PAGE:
Back in 2008, Ian Poulter was quoted as saying, "I haven't played to my full potential yet. And when that happens it will just be me and Tiger." Most called him cocky and wrote him off.
Three years later, it is clear that time changes all things.
Since then, Poulter has only secured one PGA Tour victory. And while many professionals would love to have just one victory, a single victory does not make the greatest player in the world. To be known as a great player, Poulter needs to win at least one tournament a year and a few majors by the time he hangs up his spikes.
So if Poulter is going to start winning majors, his best chance to notch his first major championship is this weekend.
This is Poulter's seventh trip down Magnolia Lane. By now, Poulter is comfortable with the course. He no longer views Augusta National as a wide-eyed groupie, but instead, through the lens of the seasoned veteran that he is.
And if there is one thing that contributes to success at the Masters, it is experience.
Last year, Poulter was leading the Masters after two rounds. Then Augusta did what Augusta does. The course chewed him up and spit him out on Saturday. And while Poulter eventually finished in 10th place, it left him disappointed and wanting more.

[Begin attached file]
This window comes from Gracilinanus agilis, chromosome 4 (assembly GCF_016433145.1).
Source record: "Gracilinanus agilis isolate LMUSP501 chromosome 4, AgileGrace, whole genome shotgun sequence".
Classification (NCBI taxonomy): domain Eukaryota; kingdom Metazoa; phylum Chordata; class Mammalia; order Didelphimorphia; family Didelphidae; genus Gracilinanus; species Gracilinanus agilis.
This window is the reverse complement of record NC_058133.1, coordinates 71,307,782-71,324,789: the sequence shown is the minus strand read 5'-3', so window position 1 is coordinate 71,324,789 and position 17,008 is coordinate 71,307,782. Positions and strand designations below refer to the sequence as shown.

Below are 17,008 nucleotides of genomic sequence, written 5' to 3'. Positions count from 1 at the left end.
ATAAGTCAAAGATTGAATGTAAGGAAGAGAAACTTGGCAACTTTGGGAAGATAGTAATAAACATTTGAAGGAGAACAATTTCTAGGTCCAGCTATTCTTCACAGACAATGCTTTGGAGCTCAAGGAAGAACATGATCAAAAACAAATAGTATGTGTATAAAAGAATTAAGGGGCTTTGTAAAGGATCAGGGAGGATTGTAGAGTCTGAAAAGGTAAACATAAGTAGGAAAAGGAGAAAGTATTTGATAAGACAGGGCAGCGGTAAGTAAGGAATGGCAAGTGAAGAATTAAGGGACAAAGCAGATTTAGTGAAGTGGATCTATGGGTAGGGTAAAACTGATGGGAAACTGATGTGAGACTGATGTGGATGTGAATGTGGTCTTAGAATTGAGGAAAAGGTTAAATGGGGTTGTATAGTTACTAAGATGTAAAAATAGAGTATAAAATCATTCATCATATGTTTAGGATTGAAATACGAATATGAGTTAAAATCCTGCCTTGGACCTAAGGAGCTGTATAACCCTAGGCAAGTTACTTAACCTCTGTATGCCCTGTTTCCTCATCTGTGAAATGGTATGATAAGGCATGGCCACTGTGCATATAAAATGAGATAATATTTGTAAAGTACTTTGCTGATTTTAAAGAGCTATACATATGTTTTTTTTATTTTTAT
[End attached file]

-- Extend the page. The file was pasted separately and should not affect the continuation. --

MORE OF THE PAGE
It made him work just that much harder to win the green jacket.
The greens at Augusta National are notoriously tricky. To win at Augusta, putting well is a necessity. And one thing Poulter can do well is putt.
With that said, Poulter has struggled with the flat stick this year. It was the reason Poulter was knocked out of the Accenture Match Play Championship and it might be why he wins the Masters this year.
The reason: hard work.
Poulter has been working tirelessly on preparing for the greens at Augusta National. Last week, Poulter tweeted, "Got every years book for the Masters. Homework and lines here we go. Bring it on."
That hard work and determination is going to pay off eventually. Ian Poulter has the talent to win—that is not even a question.
If Poulter has a good week with the putter, there is no question he will be in the final group on Sunday. From there, his determination will take over. "I don't play to make the cut, I play to win. I'm not interested on cut making, I'm interested in winning only," Poulter tweeted a couple days ago.
I do not call that cocky. I call that a man who knows what he wants and will do anything to get there.